I set them down and took my seat across from Ray. He took up his beer and brought it to his mouth, but suddenly thumped it down and looked at me in shock. He said, almost in tears, “Fish don’t drink alcohol.”

            “You’ve already drunk beer since you were hooked to this fish, Ray.”

            “That was before we were so far in. Now we’re too linked.”

            “How do you know he won’t like it?”
            “I can’t take that chance.”

            “Yes you can. You’re not going to let that fish decide things for you, are you? You’ve still got a life out here.”

            “I dunno . . .”

I was beginning to panic again. Ray was scarily abnormal enough to me without refusing to drink beer. I had a quick thought.

            “Think of it as part of the experiment.”

That argument won him over; he tried to drink. Like a drunk kneeling at the porcelain ring waiting for the inner gong to sound – “Will I? won’t I?” – gasping and gaping at the rim of his glass, not even disturbing a single bubble of the head, Ray turned to and away, to and away from his beer. But there was none of that relief; no inverted “thar she blows!” allowed the tension to break.

“Ray!”

“I can’t help it! I keep thinking of the day they didn’t clean the tank. I don’t want to make Charlie sick.”

“On one beer?”
“Besides – ”
“I knew there was a ‘besides’.”
“Sweet, – ”

“Don’t ‘Sweet’ me. What for Pete’s sake are you doing with this thing?”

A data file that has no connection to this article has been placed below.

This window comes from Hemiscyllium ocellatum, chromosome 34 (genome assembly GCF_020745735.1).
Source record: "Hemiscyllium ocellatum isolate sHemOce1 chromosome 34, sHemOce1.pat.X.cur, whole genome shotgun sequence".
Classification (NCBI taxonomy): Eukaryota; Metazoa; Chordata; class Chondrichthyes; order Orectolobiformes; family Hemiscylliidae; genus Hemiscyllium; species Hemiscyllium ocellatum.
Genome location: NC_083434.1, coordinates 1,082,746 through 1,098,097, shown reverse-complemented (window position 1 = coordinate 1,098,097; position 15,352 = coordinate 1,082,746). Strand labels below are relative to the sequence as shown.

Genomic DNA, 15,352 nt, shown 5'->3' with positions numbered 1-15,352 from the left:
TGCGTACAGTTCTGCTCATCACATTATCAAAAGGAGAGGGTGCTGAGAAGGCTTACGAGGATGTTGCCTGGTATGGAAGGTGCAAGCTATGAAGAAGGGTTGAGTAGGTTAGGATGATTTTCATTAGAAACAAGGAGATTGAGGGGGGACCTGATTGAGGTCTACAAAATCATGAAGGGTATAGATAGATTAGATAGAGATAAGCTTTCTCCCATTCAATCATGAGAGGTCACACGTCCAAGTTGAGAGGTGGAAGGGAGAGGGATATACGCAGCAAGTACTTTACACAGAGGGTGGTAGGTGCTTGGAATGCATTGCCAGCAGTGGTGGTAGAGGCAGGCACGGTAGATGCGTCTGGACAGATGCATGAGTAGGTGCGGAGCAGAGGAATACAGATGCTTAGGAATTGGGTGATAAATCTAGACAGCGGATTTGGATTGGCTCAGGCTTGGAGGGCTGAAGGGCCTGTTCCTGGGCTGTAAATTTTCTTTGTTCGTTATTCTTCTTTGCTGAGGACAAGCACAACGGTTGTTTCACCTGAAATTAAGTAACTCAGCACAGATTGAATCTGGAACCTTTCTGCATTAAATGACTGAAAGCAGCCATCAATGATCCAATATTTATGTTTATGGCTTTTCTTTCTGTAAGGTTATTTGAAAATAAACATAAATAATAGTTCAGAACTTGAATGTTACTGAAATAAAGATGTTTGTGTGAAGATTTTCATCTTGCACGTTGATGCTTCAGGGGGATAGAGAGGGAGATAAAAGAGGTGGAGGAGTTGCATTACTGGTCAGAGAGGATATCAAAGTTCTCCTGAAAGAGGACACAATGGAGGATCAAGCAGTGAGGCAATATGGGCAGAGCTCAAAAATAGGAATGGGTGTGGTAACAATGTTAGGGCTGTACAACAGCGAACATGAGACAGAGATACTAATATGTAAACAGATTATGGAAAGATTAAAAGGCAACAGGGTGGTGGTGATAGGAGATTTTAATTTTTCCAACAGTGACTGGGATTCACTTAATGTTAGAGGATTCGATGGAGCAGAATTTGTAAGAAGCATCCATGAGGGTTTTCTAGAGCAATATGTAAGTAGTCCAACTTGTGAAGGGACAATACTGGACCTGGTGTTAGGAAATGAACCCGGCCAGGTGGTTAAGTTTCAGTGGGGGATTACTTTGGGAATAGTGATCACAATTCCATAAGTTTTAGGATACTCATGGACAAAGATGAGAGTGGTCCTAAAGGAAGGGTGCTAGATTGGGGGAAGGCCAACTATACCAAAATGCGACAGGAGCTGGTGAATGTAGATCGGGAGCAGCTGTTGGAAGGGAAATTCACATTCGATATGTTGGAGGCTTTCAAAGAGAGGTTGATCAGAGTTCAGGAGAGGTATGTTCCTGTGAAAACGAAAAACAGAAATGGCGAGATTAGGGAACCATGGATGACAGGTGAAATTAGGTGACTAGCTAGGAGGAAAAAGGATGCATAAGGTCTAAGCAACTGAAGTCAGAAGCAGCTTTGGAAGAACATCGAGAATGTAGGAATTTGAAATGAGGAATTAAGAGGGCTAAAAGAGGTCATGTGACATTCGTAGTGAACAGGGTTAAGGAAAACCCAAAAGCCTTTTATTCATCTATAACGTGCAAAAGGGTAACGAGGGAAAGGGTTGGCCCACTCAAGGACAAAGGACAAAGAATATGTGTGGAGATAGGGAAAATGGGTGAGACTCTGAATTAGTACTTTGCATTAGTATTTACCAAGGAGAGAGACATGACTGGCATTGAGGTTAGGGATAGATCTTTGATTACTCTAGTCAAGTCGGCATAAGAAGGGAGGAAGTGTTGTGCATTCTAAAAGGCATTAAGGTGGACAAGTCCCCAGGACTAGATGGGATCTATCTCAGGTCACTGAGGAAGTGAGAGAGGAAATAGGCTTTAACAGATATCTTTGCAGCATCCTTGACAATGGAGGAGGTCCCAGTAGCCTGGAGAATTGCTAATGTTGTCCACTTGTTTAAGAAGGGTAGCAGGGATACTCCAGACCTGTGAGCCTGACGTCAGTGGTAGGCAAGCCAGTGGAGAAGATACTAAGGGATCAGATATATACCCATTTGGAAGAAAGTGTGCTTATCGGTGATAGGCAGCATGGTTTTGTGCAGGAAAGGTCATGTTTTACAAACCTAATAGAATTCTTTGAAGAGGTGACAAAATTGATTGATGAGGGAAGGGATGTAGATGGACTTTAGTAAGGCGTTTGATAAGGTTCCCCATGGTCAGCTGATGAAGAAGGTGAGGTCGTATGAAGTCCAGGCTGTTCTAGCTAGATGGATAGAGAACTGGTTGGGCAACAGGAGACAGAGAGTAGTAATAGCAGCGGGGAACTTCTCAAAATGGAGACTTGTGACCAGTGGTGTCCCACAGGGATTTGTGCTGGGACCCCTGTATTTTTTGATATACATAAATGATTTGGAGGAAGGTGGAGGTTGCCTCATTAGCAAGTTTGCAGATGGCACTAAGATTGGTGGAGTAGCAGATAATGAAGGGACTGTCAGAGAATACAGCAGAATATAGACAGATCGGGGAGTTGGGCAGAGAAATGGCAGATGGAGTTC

“Don’t call Charlie a thing! Don’t!”
The menace in his voice was palpable.
“Not Charlie, anvilhead, the experiment! What got into you?”
“I told you, it sounded neat at first. I wanted to see like a fish – ”

“Yeah, but now you’ve ended up looking like a fish. You don’t even know how to do normal things anymore, like drink a beer or spend time with a friend. Why didn’t you come out the past few weeks?”

“I couldn’t.”
“What do you mean, ‘couldn’t?’”
“I mean . . . they made me lie down all that time.”
“Why?”

“I don’t know. But I think it was to make me more like a fish.”

“Oh, for – ”

“Fish aren’t vertical, they don’t stand up. Well, point up. Whatever. They put me horizontal all that time too . . . to imitate Charlie, to make me more like a fish. And they watched me all the time, day and night.”

I was speechless.

“I started having trouble sleeping, strange dreams when I did sleep, everything became all mixed together . . . day, night, me, Charlie, them even. I think I must’ve been delirious, even. A few times . . . I’d look at them . . . and they’d be smiling at me.”

I was still tongue-tied.
“The worst was that I couldn’t see Charlie all that time.”

I spluttered out, “‘See’!? So? You married to that thi – that fish, or something?”